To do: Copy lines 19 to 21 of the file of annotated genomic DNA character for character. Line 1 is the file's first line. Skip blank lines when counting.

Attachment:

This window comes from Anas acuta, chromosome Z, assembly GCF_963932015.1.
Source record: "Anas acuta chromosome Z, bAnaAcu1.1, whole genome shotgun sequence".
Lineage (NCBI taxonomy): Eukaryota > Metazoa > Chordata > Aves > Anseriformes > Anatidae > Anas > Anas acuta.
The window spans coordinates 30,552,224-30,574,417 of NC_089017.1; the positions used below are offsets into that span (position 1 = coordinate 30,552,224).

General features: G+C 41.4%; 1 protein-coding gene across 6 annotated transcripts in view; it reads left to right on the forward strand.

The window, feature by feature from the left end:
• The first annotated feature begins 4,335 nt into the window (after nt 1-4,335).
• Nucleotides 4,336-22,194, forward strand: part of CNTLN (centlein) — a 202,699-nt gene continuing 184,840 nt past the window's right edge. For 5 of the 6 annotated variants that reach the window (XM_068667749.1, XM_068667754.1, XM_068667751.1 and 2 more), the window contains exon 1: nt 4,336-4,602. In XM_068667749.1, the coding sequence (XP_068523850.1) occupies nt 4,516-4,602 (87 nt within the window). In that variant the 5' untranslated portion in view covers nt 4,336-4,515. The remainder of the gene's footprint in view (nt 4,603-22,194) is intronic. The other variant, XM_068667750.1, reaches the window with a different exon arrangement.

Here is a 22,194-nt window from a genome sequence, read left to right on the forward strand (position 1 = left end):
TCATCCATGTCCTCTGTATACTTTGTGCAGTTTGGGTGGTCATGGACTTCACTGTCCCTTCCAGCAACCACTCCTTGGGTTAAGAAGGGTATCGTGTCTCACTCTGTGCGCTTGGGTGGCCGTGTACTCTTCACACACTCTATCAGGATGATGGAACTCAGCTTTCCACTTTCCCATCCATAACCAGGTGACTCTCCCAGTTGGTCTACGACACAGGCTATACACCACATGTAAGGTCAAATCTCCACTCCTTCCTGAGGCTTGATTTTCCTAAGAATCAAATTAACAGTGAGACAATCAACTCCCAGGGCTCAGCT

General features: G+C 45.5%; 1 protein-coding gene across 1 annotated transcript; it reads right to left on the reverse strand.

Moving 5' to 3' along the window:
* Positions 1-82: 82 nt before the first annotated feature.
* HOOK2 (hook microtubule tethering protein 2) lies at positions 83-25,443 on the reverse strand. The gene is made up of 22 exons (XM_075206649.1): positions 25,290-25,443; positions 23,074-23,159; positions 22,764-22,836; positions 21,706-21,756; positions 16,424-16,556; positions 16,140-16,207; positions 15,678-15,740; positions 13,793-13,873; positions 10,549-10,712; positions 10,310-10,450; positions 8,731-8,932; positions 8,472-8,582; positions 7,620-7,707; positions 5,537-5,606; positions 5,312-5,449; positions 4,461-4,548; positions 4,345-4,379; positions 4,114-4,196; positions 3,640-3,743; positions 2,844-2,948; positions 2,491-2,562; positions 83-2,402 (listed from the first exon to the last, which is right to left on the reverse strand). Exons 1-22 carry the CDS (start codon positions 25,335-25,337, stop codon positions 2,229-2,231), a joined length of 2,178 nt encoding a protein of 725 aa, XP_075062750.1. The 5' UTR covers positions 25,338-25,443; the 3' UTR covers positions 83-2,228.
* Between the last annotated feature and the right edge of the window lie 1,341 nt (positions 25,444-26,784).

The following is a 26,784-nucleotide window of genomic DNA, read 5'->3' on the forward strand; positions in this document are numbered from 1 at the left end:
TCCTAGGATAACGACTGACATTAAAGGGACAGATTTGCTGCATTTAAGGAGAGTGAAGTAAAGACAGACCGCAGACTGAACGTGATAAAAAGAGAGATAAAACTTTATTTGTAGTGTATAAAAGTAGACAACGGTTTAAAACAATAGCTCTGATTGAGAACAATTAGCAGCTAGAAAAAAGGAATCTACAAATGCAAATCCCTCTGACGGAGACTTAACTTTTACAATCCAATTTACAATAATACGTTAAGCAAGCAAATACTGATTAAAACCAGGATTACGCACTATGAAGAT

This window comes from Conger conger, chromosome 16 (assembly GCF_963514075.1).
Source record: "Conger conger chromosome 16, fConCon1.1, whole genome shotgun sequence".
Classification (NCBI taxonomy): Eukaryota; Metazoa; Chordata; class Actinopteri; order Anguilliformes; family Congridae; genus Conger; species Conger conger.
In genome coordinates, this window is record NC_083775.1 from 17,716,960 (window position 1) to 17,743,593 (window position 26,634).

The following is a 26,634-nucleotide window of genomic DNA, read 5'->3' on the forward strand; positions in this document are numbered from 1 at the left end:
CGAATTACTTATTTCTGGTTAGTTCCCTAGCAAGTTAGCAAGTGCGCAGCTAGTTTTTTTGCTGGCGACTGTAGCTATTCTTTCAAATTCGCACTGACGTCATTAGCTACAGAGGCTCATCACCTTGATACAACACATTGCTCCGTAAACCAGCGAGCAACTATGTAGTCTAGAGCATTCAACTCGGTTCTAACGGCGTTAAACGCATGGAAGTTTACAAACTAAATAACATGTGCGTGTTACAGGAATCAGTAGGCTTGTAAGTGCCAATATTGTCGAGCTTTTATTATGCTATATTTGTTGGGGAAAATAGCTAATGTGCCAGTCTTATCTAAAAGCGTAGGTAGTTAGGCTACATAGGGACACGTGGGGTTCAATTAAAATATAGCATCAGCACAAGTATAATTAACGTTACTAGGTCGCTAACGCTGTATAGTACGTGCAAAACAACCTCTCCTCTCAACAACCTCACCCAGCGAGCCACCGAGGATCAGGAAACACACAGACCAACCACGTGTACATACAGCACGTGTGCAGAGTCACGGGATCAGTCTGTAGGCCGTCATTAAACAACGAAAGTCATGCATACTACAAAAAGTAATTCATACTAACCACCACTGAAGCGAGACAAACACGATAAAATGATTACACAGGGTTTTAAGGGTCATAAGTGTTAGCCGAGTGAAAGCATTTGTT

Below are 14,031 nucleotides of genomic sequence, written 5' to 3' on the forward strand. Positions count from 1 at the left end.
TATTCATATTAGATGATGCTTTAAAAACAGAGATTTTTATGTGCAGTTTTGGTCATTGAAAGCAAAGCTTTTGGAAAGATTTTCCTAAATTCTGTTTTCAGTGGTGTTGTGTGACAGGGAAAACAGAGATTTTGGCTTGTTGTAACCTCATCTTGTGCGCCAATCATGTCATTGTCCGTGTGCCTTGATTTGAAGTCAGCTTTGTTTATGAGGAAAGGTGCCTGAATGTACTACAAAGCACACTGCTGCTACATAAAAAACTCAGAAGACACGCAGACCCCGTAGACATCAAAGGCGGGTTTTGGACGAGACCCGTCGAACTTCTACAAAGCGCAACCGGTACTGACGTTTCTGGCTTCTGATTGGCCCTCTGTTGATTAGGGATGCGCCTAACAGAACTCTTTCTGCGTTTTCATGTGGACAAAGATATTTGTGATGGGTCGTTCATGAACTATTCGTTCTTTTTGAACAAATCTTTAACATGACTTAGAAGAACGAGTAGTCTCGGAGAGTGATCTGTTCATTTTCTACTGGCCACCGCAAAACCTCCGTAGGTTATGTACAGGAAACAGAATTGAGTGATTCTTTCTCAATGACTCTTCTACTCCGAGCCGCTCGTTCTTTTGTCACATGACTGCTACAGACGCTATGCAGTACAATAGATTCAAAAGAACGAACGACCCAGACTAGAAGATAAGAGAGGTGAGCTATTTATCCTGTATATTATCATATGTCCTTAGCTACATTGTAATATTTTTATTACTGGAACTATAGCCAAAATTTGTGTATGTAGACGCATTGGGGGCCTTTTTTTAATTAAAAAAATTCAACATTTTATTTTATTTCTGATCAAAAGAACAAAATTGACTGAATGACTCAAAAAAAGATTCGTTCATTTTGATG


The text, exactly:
Source record: "Conger conger chromosome 16, fConCon1.1, whole genome shotgun sequence".
Classification (NCBI taxonomy): Eukaryota; Metazoa; Chordata; class Actinopteri; order Anguilliformes; family Congridae; genus Conger; species Conger conger.
In genome coordinates, this window is record NC_083775.1 from 17,716,960 (window position 1) to 17,743,593 (window position 26,634).